"As jobs follow the labor force moving to more affordable cities, one has to wonder at what point workers will deem it no longer worth the commute to work in Scottsdale," Iverson noted in her study.
Judy Crider, LINKS executive director, said another drawback is the children and grandchildren of Scottsdale residents may not be able to afford to live in Scottsdale.
LINKS became interested in the problem of local work force housing in the wake of a recent wave of apartments converting to condominiums and a drop in construction of multifamily housing in Scottsdale. The number of multifamily building permits issued in Scottsdale has decreased from 1,929 units in 1997 to 559 in 2006, according to Iverson's report. In 2005 and 2006, 3,182 apartment units converted to condos, removing about 15 percent of the rental housing stock from the market, the report states.
And another 4,133 apartments have received approval to go condo and likely will do so when the real estate market heats up again, potentially removing up to 22 percent more of the rental stock, according to Iverson.
"The decrease in the supply of multifamily units has pushed the cost of apartments out of reach of many Scottsdale employees," the report states.
Crider said the shift away from entry-level housing, which she attributed to high land values, is what got LINKS interested in affordable housing.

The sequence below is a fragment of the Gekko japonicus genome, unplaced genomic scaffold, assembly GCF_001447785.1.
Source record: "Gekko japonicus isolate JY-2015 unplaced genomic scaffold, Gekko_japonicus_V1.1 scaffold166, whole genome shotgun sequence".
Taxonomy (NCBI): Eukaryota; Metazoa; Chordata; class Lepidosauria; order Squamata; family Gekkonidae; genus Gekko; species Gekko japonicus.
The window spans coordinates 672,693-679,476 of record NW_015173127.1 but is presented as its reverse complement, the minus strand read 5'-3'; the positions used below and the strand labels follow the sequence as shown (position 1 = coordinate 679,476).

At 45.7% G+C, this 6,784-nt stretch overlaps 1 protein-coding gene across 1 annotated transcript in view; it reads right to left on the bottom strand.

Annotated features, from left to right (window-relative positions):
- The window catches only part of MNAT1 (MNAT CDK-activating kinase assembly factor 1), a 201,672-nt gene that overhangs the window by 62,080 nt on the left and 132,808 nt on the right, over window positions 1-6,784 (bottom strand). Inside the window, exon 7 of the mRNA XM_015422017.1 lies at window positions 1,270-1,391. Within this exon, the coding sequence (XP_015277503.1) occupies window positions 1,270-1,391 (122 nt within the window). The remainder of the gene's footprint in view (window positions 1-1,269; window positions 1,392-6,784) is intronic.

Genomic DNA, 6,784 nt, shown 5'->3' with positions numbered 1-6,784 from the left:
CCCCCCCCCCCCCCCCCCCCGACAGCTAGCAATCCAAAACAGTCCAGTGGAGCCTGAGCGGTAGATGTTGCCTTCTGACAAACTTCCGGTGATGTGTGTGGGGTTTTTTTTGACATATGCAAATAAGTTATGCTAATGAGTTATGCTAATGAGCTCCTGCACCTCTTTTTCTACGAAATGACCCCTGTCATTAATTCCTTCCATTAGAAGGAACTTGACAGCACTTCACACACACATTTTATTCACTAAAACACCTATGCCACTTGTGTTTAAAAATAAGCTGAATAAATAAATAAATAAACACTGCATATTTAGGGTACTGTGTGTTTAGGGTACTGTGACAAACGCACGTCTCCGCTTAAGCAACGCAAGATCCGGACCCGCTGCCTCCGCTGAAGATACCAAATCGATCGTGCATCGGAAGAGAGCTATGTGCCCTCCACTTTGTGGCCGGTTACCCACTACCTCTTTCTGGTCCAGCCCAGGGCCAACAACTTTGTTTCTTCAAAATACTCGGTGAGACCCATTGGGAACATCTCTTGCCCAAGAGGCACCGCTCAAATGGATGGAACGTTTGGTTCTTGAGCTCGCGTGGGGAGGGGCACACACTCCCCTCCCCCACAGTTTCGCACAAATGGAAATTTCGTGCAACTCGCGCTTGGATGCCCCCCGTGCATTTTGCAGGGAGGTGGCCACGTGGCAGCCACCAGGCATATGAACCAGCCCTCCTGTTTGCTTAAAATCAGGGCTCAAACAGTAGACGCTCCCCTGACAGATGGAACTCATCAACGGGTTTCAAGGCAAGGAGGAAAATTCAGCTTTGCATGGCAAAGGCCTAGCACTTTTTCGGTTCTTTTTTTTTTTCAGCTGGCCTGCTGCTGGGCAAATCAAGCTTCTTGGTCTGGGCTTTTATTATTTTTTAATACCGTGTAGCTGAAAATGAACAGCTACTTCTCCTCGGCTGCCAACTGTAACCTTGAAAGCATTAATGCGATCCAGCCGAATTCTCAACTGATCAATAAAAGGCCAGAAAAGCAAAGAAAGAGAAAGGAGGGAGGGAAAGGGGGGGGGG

"It had a significant impact on a lot of people's ability to live in Scottsdale," Crider said.
The point of the study, she said, is to help the city decide which direction to take on work force housing in the future. The study notes that raising taxes for affordable housing would be extremely difficult "given the fact that the current political climate is tax adverse."
Instead, city officials could pursue work force housing options by increasing the number of housing units built per acre and establishing new home financing assistance programs for potential residents, the report states.
"What we're really saying is, 'Look at what your community is, and decide how to approach this,'" Crider said. "Density may be one of the resources you choose. It may not."
There's also the problem of overcoming opposition by neighbors of proposed affordable housing projects.LINKS eventually plans to hold a series of public forums on the issue that ultimately could result in some detailed recommendations for the city.
Rick Kidder, Scottsdale Area Chamber of Commerce president and LINKS vice chairman, said affordable housing is unlikely to be popular here unless there is a groundswell from a business community that it can't attract workers.Iverson said the same quality of life issues that make Scottsdale so attractive are partly responsible for the gap between housing prices and workers' salaries.
"It's really not that wages have been held down. It's just that housing prices have risen at a much faster rate," she said. "The better the quality of life, the higher the housing prices."
Affordable housing proposals historically haven't always done well in the city. In 2000, Scottsdale voters defeated a ballot initiative that would have raised $12.9 million to buy land and build affordable housing, said Craig Clifford, city finance director.
Nevertheless, the City Council on Tuesdayis to consider whether to support an application from the nonprofit Community Services of Arizona for a $500,000 federal grant for an affordable housing project at 7230 E. Belleview St. in south Scottsdale.